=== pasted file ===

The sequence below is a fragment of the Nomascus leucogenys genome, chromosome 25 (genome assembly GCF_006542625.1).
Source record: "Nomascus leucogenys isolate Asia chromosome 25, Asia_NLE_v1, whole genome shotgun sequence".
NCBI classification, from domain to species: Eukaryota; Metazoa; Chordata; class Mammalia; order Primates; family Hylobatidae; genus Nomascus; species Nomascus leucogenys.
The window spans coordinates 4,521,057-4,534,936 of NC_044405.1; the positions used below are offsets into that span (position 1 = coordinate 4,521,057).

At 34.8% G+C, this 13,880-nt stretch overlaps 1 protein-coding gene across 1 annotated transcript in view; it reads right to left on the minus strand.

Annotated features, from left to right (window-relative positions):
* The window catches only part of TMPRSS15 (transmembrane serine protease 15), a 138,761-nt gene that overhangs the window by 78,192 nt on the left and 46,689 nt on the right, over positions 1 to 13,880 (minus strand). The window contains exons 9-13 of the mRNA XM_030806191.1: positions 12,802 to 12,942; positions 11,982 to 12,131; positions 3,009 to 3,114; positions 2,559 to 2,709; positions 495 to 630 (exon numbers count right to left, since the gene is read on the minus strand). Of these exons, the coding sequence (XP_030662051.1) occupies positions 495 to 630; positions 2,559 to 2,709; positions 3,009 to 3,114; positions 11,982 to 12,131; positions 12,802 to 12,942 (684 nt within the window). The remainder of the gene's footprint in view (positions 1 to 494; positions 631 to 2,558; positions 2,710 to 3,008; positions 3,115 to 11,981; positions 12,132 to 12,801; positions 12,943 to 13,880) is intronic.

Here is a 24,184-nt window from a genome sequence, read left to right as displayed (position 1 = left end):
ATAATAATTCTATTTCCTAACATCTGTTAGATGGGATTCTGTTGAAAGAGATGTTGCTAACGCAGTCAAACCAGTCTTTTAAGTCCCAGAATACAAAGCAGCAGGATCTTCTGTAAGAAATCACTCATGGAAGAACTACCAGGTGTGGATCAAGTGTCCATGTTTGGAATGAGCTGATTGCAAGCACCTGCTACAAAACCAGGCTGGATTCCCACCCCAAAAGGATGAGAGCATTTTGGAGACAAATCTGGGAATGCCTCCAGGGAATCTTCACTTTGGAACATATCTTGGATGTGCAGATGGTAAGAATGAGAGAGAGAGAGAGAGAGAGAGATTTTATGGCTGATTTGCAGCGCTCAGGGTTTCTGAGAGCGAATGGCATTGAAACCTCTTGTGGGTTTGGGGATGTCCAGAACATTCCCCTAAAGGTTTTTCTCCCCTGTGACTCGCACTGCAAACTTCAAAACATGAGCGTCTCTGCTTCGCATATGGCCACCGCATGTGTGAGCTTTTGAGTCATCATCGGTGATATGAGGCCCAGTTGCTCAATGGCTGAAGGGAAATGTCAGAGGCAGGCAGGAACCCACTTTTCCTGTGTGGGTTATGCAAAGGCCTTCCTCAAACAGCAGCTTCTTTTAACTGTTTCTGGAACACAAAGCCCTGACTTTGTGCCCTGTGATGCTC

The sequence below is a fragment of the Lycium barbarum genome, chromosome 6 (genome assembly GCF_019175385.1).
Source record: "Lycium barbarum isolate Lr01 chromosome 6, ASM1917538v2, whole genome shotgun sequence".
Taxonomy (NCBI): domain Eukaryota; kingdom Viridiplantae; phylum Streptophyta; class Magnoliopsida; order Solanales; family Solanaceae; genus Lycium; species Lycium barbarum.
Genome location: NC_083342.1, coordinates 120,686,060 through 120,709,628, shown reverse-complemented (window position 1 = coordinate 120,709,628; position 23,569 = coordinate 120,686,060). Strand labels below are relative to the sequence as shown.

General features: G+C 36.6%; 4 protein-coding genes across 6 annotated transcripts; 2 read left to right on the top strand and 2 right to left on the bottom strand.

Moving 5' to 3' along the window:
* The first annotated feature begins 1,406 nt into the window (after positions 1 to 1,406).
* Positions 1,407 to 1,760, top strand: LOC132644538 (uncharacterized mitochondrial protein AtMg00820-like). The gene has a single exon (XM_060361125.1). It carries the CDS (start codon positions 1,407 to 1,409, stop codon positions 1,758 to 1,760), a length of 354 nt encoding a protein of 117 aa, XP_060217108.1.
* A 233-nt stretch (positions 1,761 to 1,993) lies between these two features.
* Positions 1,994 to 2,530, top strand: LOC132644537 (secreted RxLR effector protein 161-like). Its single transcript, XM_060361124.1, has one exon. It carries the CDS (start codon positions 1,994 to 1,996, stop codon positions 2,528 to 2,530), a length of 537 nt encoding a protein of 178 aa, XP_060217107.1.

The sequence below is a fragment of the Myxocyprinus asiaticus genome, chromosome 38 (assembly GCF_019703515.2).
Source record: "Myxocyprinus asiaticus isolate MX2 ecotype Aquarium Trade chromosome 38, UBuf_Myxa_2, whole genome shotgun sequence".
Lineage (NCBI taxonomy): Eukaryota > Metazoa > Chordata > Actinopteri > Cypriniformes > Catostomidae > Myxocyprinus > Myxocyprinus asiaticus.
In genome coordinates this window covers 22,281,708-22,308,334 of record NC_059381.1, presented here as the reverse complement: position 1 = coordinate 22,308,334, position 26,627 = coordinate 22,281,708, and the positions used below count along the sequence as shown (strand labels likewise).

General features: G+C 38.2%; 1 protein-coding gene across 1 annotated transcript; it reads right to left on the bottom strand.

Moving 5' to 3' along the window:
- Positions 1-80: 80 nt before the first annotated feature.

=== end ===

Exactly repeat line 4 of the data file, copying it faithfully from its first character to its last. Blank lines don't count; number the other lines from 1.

The window spans coordinates 4,521,057-4,534,936 of NC_044405.1; the positions used below are offsets into that span (position 1 = coordinate 4,521,057).